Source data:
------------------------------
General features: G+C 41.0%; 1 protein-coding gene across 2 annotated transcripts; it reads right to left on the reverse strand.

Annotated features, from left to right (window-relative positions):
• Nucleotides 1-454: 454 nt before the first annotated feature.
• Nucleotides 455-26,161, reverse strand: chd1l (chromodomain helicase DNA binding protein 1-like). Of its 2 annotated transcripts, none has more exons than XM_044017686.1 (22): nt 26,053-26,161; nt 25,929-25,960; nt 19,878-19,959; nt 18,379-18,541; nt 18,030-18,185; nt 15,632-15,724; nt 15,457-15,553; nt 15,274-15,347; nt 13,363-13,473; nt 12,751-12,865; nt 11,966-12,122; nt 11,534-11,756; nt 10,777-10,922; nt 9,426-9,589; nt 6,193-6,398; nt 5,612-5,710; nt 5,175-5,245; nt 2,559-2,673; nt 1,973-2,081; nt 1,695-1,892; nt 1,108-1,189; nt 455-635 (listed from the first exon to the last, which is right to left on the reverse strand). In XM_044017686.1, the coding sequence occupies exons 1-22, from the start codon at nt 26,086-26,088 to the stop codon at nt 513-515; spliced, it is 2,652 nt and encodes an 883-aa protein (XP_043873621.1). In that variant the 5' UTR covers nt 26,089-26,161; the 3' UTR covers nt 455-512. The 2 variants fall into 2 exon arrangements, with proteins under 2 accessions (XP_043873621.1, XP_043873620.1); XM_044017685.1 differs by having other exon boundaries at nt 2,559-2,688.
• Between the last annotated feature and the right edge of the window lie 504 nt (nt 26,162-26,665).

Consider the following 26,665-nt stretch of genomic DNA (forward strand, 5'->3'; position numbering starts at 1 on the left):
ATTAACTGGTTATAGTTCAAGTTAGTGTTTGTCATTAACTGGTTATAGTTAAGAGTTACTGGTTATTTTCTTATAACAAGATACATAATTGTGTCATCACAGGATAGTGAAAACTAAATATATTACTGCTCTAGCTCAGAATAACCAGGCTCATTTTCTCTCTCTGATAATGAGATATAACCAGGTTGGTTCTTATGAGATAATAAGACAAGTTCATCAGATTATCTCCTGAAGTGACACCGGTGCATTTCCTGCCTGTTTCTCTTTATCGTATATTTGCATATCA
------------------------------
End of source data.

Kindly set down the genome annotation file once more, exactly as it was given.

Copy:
General features: G+C 41.0%; 1 protein-coding gene across 2 annotated transcripts; it reads right to left on the reverse strand.

Annotated features, from left to right (window-relative positions):
• Nucleotides 1-454: 454 nt before the first annotated feature.
• Nucleotides 455-26,161, reverse strand: chd1l (chromodomain helicase DNA binding protein 1-like). Of its 2 annotated transcripts, none has more exons than XM_044017686.1 (22): nt 26,053-26,161; nt 25,929-25,960; nt 19,878-19,959; nt 18,379-18,541; nt 18,030-18,185; nt 15,632-15,724; nt 15,457-15,553; nt 15,274-15,347; nt 13,363-13,473; nt 12,751-12,865; nt 11,966-12,122; nt 11,534-11,756; nt 10,777-10,922; nt 9,426-9,589; nt 6,193-6,398; nt 5,612-5,710; nt 5,175-5,245; nt 2,559-2,673; nt 1,973-2,081; nt 1,695-1,892; nt 1,108-1,189; nt 455-635 (listed from the first exon to the last, which is right to left on the reverse strand). In XM_044017686.1, the coding sequence occupies exons 1-22, from the start codon at nt 26,086-26,088 to the stop codon at nt 513-515; spliced, it is 2,652 nt and encodes an 883-aa protein (XP_043873621.1). In that variant the 5' UTR covers nt 26,089-26,161; the 3' UTR covers nt 455-512. The 2 variants fall into 2 exon arrangements, with proteins under 2 accessions (XP_043873621.1, XP_043873620.1); XM_044017685.1 differs by having other exon boundaries at nt 2,559-2,688.
• Between the last annotated feature and the right edge of the window lie 504 nt (nt 26,162-26,665).

Consider the following 26,665-nt stretch of genomic DNA (forward strand, 5'->3'; position numbering starts at 1 on the left):
ATTAACTGGTTATAGTTCAAGTTAGTGTTTGTCATTAACTGGTTATAGTTAAGAGTTACTGGTTATTTTCTTATAACAAGATACATAATTGTGTCATCACAGGATAGTGAAAACTAAATATATTACTGCTCTAGCTCAGAATAACCAGGCTCATTTTCTCTCTCTGATAATGAGATATAACCAGGTTGGTTCTTATGAGATAATAAGACAAGTTCATCAGATTATCTCCTGAAGTGACACCGGTGCATTTCCTGCCTGTTTCTCTTTATCGTATATTTGCATATCA